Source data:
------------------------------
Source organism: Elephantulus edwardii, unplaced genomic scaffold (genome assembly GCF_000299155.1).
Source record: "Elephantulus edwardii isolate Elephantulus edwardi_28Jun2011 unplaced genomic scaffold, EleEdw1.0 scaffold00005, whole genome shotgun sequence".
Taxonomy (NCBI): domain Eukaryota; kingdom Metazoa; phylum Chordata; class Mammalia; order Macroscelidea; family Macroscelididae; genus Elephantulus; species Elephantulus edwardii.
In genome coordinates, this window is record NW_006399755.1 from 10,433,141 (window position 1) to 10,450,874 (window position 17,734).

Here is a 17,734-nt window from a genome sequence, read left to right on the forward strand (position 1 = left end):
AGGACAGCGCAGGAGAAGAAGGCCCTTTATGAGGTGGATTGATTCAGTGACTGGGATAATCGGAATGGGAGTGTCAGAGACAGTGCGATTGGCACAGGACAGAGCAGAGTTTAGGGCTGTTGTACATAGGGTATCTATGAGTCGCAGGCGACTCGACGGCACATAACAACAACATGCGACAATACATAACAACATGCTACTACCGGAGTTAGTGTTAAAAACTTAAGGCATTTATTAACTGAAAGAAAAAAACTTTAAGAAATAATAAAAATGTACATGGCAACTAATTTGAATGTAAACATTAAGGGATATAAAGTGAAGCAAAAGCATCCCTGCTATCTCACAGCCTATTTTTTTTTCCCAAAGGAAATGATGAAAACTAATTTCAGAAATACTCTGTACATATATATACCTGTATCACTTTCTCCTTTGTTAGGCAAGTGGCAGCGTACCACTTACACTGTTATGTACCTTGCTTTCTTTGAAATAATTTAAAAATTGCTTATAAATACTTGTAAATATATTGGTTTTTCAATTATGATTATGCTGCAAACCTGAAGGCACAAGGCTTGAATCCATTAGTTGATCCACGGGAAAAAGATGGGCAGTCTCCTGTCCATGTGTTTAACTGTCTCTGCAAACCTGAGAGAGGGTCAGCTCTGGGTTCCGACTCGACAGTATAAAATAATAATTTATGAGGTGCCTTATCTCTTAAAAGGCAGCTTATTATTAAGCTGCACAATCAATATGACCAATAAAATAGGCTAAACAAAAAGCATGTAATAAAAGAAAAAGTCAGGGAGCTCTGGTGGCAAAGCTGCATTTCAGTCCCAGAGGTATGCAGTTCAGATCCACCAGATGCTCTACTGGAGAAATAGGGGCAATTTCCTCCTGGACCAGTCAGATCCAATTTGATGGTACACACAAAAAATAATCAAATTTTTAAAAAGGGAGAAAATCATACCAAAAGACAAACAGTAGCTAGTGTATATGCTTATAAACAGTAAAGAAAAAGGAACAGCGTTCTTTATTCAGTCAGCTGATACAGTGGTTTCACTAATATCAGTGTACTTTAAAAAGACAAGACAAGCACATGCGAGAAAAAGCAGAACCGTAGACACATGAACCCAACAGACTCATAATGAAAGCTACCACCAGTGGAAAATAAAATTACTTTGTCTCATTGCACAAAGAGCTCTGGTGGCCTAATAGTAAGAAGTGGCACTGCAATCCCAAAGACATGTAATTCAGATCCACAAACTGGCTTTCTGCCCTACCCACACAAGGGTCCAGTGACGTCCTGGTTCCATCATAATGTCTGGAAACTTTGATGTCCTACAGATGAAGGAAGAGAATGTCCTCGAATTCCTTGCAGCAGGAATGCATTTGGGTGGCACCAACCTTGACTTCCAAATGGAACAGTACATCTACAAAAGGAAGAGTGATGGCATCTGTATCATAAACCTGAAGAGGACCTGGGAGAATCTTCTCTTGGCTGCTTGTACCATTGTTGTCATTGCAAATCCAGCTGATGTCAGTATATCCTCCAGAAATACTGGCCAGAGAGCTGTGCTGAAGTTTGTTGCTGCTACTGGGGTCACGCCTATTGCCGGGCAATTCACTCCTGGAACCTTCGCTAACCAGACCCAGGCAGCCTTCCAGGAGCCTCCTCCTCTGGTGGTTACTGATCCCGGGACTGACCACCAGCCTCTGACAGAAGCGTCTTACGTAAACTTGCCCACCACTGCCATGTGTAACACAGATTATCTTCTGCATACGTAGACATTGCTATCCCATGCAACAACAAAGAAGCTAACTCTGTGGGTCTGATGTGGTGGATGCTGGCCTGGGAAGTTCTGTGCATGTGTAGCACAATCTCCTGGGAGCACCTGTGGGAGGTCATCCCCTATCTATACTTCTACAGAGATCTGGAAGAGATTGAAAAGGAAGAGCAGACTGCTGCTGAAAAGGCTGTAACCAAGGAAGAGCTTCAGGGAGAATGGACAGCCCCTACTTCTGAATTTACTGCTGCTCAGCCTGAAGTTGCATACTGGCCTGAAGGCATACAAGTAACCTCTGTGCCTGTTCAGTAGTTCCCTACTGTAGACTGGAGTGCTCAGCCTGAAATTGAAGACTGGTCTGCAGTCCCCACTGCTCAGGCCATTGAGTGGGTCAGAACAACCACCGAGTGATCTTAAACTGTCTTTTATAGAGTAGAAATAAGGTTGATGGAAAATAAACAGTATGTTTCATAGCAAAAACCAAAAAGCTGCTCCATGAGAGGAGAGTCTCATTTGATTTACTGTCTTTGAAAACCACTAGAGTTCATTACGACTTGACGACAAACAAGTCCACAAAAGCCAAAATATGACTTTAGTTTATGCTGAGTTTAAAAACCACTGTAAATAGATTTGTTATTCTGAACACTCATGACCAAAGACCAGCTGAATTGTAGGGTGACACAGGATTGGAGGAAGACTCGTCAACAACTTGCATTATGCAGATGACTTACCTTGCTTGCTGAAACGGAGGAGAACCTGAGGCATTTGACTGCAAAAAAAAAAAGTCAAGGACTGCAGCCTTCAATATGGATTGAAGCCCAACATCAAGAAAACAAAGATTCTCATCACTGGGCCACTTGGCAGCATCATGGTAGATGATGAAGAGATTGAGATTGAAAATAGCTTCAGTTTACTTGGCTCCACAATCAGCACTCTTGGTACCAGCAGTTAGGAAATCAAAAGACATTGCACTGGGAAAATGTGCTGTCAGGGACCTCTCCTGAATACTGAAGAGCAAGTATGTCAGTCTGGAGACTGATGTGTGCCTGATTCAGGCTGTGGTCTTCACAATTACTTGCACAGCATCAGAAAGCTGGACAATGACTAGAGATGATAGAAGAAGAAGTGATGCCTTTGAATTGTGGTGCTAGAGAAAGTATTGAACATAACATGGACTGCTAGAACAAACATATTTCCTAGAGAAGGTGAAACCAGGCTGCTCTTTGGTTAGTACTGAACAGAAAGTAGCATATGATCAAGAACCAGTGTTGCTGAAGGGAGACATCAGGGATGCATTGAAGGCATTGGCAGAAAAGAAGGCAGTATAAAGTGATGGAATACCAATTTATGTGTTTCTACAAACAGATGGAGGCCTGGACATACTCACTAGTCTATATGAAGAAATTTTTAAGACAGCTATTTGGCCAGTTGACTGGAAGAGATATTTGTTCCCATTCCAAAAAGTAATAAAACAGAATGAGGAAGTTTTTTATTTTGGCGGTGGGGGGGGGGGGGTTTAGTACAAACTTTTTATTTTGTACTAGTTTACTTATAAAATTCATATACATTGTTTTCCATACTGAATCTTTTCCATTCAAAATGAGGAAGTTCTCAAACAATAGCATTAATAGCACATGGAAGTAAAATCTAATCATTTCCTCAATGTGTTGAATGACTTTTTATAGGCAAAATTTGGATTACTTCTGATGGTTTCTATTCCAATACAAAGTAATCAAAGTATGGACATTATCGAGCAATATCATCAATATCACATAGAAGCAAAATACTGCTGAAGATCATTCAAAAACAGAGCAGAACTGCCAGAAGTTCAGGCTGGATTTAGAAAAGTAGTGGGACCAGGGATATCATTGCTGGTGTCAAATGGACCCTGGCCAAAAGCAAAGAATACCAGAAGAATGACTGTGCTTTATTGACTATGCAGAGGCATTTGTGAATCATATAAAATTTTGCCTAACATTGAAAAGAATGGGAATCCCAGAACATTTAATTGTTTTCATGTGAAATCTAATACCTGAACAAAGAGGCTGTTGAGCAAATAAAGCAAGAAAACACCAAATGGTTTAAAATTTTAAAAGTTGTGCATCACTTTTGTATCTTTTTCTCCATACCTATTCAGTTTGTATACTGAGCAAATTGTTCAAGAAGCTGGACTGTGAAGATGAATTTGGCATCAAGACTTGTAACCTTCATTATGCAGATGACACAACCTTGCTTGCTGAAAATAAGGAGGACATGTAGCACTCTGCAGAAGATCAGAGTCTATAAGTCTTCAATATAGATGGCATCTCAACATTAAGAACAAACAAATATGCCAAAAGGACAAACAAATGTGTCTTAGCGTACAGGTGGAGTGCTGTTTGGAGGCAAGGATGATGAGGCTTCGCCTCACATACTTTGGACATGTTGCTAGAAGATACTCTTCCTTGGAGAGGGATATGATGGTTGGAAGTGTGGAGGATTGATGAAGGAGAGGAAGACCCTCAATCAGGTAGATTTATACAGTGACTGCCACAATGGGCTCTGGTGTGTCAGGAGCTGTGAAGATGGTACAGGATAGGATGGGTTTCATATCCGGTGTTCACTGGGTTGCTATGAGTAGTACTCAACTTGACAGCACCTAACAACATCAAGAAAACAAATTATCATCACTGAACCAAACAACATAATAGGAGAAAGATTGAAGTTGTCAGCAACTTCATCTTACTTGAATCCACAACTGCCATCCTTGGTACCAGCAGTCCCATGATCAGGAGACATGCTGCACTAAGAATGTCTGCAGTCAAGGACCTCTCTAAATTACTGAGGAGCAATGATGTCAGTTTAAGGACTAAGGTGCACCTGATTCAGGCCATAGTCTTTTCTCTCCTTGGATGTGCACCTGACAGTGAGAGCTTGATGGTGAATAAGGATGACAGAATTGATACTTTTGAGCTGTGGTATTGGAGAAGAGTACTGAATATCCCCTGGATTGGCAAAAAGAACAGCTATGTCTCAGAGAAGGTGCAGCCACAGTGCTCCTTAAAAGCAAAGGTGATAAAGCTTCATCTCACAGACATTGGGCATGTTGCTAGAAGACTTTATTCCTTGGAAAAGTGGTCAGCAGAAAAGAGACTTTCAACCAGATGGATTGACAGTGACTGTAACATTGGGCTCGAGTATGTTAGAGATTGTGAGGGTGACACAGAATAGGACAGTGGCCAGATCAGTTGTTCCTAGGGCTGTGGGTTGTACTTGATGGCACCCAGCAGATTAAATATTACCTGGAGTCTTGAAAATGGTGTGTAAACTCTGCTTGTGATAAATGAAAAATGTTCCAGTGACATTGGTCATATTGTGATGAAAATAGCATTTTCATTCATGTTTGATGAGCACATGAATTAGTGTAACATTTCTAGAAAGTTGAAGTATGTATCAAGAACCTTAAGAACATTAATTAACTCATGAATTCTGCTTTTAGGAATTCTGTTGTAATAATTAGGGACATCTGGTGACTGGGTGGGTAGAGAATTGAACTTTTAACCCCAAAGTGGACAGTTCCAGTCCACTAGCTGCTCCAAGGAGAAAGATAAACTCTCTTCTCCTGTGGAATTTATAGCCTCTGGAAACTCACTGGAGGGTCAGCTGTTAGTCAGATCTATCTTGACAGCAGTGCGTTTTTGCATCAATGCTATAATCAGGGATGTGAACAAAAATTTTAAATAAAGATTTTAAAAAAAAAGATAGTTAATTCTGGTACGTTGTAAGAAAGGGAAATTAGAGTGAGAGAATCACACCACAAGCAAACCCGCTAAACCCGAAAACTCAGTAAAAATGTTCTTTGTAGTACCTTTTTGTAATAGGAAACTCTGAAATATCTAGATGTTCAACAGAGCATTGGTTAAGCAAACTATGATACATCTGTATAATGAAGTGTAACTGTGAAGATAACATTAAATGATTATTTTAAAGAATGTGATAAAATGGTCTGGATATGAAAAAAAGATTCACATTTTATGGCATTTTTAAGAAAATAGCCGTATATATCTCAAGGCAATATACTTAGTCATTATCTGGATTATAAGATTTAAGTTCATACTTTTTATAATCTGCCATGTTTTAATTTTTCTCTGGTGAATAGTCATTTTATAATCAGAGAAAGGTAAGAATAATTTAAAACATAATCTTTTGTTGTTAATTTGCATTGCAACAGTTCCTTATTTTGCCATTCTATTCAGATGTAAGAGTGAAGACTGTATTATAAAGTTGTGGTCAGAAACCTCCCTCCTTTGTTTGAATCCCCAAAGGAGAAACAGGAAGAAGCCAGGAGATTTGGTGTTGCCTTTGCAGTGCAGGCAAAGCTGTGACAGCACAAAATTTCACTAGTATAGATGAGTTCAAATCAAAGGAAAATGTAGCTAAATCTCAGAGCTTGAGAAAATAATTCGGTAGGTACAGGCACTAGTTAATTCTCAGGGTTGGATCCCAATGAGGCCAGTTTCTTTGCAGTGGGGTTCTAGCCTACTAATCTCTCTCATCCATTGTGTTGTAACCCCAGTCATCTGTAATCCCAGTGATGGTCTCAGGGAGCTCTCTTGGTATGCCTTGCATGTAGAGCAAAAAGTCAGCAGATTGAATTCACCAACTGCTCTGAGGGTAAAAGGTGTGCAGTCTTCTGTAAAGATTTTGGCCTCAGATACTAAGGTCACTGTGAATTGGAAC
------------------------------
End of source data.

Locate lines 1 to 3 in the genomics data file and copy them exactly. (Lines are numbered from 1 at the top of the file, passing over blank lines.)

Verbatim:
Source organism: Elephantulus edwardii, unplaced genomic scaffold (genome assembly GCF_000299155.1).
Source record: "Elephantulus edwardii isolate Elephantulus edwardi_28Jun2011 unplaced genomic scaffold, EleEdw1.0 scaffold00005, whole genome shotgun sequence".
Taxonomy (NCBI): domain Eukaryota; kingdom Metazoa; phylum Chordata; class Mammalia; order Macroscelidea; family Macroscelididae; genus Elephantulus; species Elephantulus edwardii.